There are two things they left behind after their deaths, two symbols and it is these I wish to show you. The first is their shoes. If you visit Auschwitz II-Birkenau today, you will see that it has been partly turned into a museum and one of the most upsetting exhibits is a room, a large room, entirely full of shoes, children’s shoes and adult’s shoes, piled up taller than you can imagine, worn out and decaying shoes that were not destroyed with the bodies. It’s a well known metaphor – to walk around in someone’s shoes – and by it when mean to speak of the unique perspective, the individual view point and life of an individual, the shoes remind us of all of these perspectives that were lost. But more importantly when we look at that room full of shoes, we do not stand and say ‘here are the shoes of a homosexual’, ‘here are the shoes of a gay woman’, ‘here are the shoes of someone who was transgendered.’ Why is this? Because you cannot tell the difference between human beings from their shoes, from their property that was stolen from them, once the bodies have gone you are left with reminders of their lives and those reminders are just the same because human beings are just the same. Neither can we look at the room full of shoes and know which belonged to Black victims or Jewish victims. One of the biggest symbols, therefore of the Holocaust, the millions of shoes left behind undermines entirely everything that the Nazi regime intended about dividing people and categorising them for the sake of the creation of a ‘pure race’, just as we are left with shoes of no distinction between them so the regime failed to see the humanity of all those people and tried to place distinction were there are none and it is every single pair of shoes that we are left with which gives more humanity to those victims than the figures we read in history books do.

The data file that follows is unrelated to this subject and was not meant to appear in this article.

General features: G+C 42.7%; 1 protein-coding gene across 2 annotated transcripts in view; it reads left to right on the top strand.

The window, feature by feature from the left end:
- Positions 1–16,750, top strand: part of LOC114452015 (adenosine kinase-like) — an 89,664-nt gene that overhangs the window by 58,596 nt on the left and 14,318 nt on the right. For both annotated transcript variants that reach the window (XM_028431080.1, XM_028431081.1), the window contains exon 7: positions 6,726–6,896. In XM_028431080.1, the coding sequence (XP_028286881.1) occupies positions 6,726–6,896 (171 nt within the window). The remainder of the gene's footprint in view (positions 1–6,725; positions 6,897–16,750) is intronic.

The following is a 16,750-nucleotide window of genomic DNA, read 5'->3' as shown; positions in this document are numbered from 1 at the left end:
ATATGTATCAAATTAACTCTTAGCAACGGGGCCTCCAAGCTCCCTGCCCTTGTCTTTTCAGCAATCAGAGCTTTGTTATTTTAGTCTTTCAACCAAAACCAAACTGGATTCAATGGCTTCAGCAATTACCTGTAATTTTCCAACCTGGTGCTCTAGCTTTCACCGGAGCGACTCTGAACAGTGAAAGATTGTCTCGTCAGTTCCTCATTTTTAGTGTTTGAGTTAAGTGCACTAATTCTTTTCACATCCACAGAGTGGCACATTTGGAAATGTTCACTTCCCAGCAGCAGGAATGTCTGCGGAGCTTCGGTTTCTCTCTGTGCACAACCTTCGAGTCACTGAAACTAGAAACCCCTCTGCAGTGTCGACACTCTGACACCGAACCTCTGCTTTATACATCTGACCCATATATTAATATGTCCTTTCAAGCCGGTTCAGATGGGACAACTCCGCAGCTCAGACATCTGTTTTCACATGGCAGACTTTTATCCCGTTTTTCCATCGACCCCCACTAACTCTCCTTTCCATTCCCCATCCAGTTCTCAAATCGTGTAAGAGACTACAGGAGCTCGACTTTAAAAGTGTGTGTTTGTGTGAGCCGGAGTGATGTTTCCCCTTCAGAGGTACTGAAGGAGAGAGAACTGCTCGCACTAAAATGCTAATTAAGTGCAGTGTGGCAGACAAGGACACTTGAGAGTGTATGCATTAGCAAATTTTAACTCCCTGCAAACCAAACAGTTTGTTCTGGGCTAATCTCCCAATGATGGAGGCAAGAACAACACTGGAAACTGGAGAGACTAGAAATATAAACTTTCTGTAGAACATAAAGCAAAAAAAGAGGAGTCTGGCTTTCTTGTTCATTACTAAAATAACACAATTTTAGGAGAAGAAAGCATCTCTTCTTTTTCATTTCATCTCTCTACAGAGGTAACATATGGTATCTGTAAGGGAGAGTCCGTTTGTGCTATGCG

“Therefore these symbols no longer mean that LGBT people should live in fear but rather that people should fear us because we are the people who will organise and fight for our rights.”
Secondly, there are two symbols which are very important to us today – that is the Pink Triangle and the Black Triangle. The Pink Triangle was worn on the clothes of men who were in the camps due to homosexuality, whilst the Black Triangle was for “a-social” or work-shy inmates but it is a symbol that has now been adopted by lesbians in our liberation and pride movements. Both symbols, that must have originally instilled fear in the wearer, have been reclaimed by our liberation movements from the 1970s onwards and a long hard fight was involved in reclaiming those symbols to become one of solidarity and of pride. Therefore these symbols no longer mean that LGBT people should live in fear but rather that people should fear us because we are the people who will organise and fight for our rights. They too are a reminder whilst we work for liberation that this must not happen again, we cannot allow such persecution, we cannot allow any persecution to develop, I say this and I turn to the centres of LGBT international campaigning at present and think of Russia, think of Uganda, think of India. Where does discrimination start and persecution begin? This is what I think more than anything those victims would have wanted – for us to remember the humanity with each individual we lost, remember all those pairs of shoes left behind, and remember that we can learn from this, we can carry those people in our hearts when we wear the Pink and Black Triangles on our chests with pride and say that we are no longer afraid to fight for our rights, for this must not happen again.